The Brilliant Labs Frame’s main processor is a Nordic Semiconductor nRF52840 ARM Cortex-M4-F processor, but there’s also a Lattice CrosslinkNX computer vision FPGA for the camera and graphics interfaces.

One thing that sets the Brilliant Labs Frame apart from many of the other AI wearables we’ve seen? Brilliant open sources its projects: you can find source code for its hardware and software at the company’s GitHub repository.

Frame is up for pre-order now, and the first batch is expected to begin shipping April 15, 2024.

Frame isn’t Brilliant’s first product – the company launched a slightly geekier, more DIY-focused device called the Brilliant Monocle last year. That single smart glass lens is designed to clip to your existing glasses. It’s still available for purchase for $299 and has specs that are quite similar to the Frame, including a 640 x 400 pixel micro OLED display with a 20 degree field of view and a 720p camera.

via TechCrunch, VentureBeat, and 9to5Google

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  1. Hoping they will have more design, but the subscription thing is sort of deal breaker for me.

  2. But unlike cell phones, these would be useless without the subscription service. I actually have known people who rely on wifi hotspots to use their phones and others who use them like media consumption devices (basically like modern day ipod touchs). These… could work like normal glasses if you got the prescription lenses I guess, otherwise they’d be completely dumb (unless you reflashed the firmware to connect to your own server if it’s truly open)

    Subscription services are fine, but if you are charging for your hardware and it depends entirely on a subscription service to provide any functionality, it should include a free tier (if only for a year or two as the minimum from the date of purchase), or your hardware should be free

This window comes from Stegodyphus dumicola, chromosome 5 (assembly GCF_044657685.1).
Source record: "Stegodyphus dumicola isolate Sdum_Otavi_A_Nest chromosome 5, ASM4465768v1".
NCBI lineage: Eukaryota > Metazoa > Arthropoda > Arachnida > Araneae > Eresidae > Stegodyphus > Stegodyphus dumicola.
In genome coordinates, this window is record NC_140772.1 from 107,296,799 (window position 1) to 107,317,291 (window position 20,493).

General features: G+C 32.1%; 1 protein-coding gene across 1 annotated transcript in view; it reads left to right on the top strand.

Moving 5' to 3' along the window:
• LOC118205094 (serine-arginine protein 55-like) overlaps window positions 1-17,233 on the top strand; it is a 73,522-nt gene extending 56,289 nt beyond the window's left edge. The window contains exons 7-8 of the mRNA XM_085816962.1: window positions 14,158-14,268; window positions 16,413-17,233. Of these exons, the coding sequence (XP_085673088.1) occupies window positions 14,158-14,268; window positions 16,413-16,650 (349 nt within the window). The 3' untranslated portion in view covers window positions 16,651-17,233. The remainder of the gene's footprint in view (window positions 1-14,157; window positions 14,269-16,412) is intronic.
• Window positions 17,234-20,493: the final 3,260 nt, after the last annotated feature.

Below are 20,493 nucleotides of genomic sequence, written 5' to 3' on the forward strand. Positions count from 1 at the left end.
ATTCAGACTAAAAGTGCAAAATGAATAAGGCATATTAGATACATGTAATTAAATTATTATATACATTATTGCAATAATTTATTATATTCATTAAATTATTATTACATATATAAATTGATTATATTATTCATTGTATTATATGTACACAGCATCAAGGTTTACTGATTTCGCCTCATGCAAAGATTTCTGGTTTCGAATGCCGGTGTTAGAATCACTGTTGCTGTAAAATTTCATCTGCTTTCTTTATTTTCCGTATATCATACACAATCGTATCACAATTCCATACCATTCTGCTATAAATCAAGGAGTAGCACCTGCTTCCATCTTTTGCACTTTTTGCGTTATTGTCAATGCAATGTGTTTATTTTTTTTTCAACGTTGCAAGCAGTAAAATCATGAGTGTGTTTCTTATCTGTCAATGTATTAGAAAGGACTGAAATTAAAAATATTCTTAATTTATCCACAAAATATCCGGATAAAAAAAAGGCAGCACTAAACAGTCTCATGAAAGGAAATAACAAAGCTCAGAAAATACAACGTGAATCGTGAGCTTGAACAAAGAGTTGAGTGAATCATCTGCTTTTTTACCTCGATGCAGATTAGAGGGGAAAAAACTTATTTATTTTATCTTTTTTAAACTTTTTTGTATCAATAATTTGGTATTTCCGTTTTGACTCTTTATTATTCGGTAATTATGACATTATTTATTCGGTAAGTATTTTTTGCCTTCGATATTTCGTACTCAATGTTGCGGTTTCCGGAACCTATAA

1. Hopefully their AI app will also tell me how answering any of my questions is unethical.

  3. Remember, it’s important to foster a positive and inclusive environment where everyone’s contributions are valued.

  4. I’m fairly sure that I’m not the intended audience for these, with the AI focused presentation. I really don’t see the point of having a chatbot in my glasses. At least the few times I’ve used Chat GPT and it’s cousins, it’s to help me create things on my computer or my phone. Logos for my new band, cool images, and such. I don’t see how my “workflow” would be smother by having it show the results of a poorly understood voice command in my glasses instead of writing the query in a prompt and having a bigger chance of the bot understanding what I want and getting the result on my phone or computer where I easily can incorporate it to whatever I’m working on.
    However, going back to the band… It could be useful to show the lyrics inside my glasses… My memory isn’t what it used to be.

  5. I wonder why they chose round frames. Not exactly a popular glasses style in general. The round pucks in the back look funny but I guess fat arms would look funny too.

    The info it displays seem useful but they’re not compelling enough to replace my existing dumb (it does have photochromic lenses though 🙂 ) pair of glasses.

    At least glasses with cameras nowadays isn’t as socially bad as when the Google Glass came out. Although those people wearing the Apple Vision Pro in public is resurfacing those Glasshole memories.

    1. Yeah, they did end up with a pretty ugly design. About as far as possible from what I would choose for my next pair of prescription glasses.
      If the frames at least were thin, and the lenses colored, I could pretend to be John Lennon…